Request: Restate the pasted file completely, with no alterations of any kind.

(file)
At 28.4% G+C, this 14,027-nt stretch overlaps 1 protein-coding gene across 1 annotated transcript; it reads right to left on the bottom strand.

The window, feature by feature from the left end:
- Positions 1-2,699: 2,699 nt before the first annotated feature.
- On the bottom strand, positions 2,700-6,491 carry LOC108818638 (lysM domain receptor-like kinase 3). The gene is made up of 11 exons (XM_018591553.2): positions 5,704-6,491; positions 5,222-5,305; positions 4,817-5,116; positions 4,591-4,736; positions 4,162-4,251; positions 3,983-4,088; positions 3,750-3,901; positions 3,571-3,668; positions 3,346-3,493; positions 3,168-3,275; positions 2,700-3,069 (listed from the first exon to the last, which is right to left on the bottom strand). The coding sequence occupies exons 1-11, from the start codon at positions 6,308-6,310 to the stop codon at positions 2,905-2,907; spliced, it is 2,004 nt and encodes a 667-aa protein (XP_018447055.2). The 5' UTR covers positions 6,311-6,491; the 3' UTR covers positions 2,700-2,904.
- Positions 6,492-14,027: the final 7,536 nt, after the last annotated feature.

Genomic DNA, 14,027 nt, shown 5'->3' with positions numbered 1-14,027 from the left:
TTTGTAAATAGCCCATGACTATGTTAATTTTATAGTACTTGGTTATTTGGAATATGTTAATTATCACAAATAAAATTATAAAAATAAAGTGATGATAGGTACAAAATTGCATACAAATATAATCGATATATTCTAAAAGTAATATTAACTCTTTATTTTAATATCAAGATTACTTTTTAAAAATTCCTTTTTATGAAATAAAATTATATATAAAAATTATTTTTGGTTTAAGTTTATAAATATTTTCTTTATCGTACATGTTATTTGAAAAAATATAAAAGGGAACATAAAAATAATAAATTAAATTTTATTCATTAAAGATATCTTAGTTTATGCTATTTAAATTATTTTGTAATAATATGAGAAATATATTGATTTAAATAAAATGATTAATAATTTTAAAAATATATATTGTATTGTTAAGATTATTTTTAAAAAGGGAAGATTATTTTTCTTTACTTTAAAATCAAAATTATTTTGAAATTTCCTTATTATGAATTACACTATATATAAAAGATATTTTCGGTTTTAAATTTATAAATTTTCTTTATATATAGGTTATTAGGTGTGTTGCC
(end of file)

At 28.4% G+C, this 14,027-nt stretch overlaps 1 protein-coding gene across 1 annotated transcript; it reads right to left on the bottom strand.

The window, feature by feature from the left end:
- Positions 1-2,699: 2,699 nt before the first annotated feature.
- On the bottom strand, positions 2,700-6,491 carry LOC108818638 (lysM domain receptor-like kinase 3). The gene is made up of 11 exons (XM_018591553.2): positions 5,704-6,491; positions 5,222-5,305; positions 4,817-5,116; positions 4,591-4,736; positions 4,162-4,251; positions 3,983-4,088; positions 3,750-3,901; positions 3,571-3,668; positions 3,346-3,493; positions 3,168-3,275; positions 2,700-3,069 (listed from the first exon to the last, which is right to left on the bottom strand). The coding sequence occupies exons 1-11, from the start codon at positions 6,308-6,310 to the stop codon at positions 2,905-2,907; spliced, it is 2,004 nt and encodes a 667-aa protein (XP_018447055.2). The 5' UTR covers positions 6,311-6,491; the 3' UTR covers positions 2,700-2,904.
- Positions 6,492-14,027: the final 7,536 nt, after the last annotated feature.

Genomic DNA, 14,027 nt, shown 5'->3' with positions numbered 1-14,027 from the left:
TTTGTAAATAGCCCATGACTATGTTAATTTTATAGTACTTGGTTATTTGGAATATGTTAATTATCACAAATAAAATTATAAAAATAAAGTGATGATAGGTACAAAATTGCATACAAATATAATCGATATATTCTAAAAGTAATATTAACTCTTTATTTTAATATCAAGATTACTTTTTAAAAATTCCTTTTTATGAAATAAAATTATATATAAAAATTATTTTTGGTTTAAGTTTATAAATATTTTCTTTATCGTACATGTTATTTGAAAAAATATAAAAGGGAACATAAAAATAATAAATTAAATTTTATTCATTAAAGATATCTTAGTTTATGCTATTTAAATTATTTTGTAATAATATGAGAAATATATTGATTTAAATAAAATGATTAATAATTTTAAAAATATATATTGTATTGTTAAGATTATTTTTAAAAAGGGAAGATTATTTTTCTTTACTTTAAAATCAAAATTATTTTGAAATTTCCTTATTATGAATTACACTATATATAAAAGATATTTTCGGTTTTAAATTTATAAATTTTCTTTATATATAGGTTATTAGGTGTGTTGCC